An ovary and sometimes the fallopian tube twist on the ligament-like tissues that support them. Twisting of an ovary (adnexal torsion) is uncommon but is more likely to occur in women of reproductive age. It usually occurs when there is a problem with an ovary.
The following conditions make adnexal torsion more likely to occur:
Noncancerous tumors are more likely to cause twisting than cancerous ones.
Rarely, a normal ovary twists. Children are more likely to have this type of torsion.
Adnexal torsion usually occurs on only one side. Usually, only the ovary is involved, but occasionally, the fallopian tube also twists. Sometimes the blood supply to the ovary is cut off long enough to cause tissue in the ovary to die.
When an ovary twists, women have sudden, severe pain in the pelvic area. The pain is sometimes accompanied by nausea and vomiting. Before the sudden pain, women may have intermittent, crampy pain for days or occasionally even for weeks. This pain may occur because the ovary repeatedly twists, then untwists. The abdomen may feel tender.
Doctors usually suspect adnexal torsion based on symptoms and results of a physical examination.
Ultrasonography is done using an ultrasound device inserted into the vagina (transvaginal ultrasonography). If the ovary is twisted, this procedure may show an enlarged ovary or a mass in the ovary, which supports the diagnosis of adnexal torsion. Color Doppler ultrasonography can usually determine whether blood flow to the ovary has been cut off.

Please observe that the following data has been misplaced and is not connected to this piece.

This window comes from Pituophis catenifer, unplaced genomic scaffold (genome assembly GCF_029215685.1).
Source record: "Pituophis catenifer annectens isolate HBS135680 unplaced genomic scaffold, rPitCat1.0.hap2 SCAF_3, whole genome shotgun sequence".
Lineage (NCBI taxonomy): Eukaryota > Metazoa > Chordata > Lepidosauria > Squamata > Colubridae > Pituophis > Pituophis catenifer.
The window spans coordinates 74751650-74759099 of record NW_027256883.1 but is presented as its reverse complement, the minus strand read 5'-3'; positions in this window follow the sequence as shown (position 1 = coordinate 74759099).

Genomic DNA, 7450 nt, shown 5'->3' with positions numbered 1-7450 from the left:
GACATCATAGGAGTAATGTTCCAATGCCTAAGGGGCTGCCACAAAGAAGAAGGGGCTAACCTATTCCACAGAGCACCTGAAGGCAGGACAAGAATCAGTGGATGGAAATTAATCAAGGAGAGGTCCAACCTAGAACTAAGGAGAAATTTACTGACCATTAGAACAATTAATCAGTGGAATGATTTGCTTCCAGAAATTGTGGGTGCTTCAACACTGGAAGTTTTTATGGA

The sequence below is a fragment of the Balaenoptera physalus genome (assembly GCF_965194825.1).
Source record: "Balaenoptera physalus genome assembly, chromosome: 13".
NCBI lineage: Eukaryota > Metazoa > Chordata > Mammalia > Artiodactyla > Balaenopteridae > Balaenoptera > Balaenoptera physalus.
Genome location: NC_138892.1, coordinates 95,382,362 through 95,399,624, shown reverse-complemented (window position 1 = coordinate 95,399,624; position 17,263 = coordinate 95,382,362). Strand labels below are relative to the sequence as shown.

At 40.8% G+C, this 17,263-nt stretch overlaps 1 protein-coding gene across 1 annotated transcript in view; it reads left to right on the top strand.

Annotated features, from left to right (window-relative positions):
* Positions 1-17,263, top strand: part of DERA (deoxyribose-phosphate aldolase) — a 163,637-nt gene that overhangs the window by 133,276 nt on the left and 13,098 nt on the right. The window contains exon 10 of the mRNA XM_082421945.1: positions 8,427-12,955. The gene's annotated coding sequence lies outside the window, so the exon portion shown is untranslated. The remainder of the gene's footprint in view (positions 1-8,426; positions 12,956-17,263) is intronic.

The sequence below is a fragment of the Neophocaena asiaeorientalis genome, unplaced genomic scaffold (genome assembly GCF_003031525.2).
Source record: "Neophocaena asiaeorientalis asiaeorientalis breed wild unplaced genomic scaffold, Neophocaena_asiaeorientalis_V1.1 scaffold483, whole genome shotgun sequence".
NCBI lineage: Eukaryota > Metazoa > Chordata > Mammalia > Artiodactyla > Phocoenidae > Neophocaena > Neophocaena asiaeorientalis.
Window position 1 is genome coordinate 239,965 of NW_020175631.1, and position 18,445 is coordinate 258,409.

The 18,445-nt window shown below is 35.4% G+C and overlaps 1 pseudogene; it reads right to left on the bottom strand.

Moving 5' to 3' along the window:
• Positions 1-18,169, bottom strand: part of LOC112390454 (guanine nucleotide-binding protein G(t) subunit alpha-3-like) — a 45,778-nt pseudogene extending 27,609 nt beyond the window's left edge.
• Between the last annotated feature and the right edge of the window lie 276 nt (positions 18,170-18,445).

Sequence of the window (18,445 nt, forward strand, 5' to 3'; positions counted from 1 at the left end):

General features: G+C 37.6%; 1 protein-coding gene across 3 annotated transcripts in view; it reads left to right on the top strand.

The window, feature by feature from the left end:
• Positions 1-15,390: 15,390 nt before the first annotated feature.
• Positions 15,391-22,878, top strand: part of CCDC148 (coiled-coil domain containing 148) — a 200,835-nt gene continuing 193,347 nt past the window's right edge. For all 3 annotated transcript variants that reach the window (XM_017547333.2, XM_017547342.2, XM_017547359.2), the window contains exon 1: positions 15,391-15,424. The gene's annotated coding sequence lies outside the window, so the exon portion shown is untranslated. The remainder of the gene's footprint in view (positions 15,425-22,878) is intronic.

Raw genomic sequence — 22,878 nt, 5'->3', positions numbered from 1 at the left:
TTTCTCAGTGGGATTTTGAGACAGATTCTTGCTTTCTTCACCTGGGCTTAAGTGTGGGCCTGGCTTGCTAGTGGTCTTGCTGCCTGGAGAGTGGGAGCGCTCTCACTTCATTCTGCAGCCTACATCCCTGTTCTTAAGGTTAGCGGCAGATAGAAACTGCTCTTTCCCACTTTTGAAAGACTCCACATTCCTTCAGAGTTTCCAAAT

Surgery to view the ovaries is the only way to confirm the diagnosis.
If adnexal torsion is suspected, surgery is done immediately to check for a twisted ovary and thus confirm the diagnosis and, if it is twisted, to untwist it.
One of the following procedures is used to try to untwist and thus save the ovary:
Laparoscopy: Doctors may make one or more small incisions in the abdomen. They then insert a viewing tube (laparoscope) through one incision. Using instruments threaded through other incisions, they try to untwist the ovary and, if also twisted, the fallopian tube. Laparoscopy is done in a hospital and usually requires a general anesthetic, but it does not require an overnight stay.
Laparotomy: Doctors make a larger incision in the abdomen. A laparoscope is not used because doctors can directly view the affected organs. Laparotomy often results in more pain then laparoscopy. Laparotomy requires a long period of observation after the procedure or an overnight stay in the hospital.
If an ovarian cyst is present and the ovary can be saved, the cyst is removed (called cystectomy).
If the blood supply was cut off and tissue died, removal of the fallopian tubes and ovaries (salpingo-oophorectomy) is necessary.
If an ovarian tumor is present, the entire ovary is removed (called oophorectomy).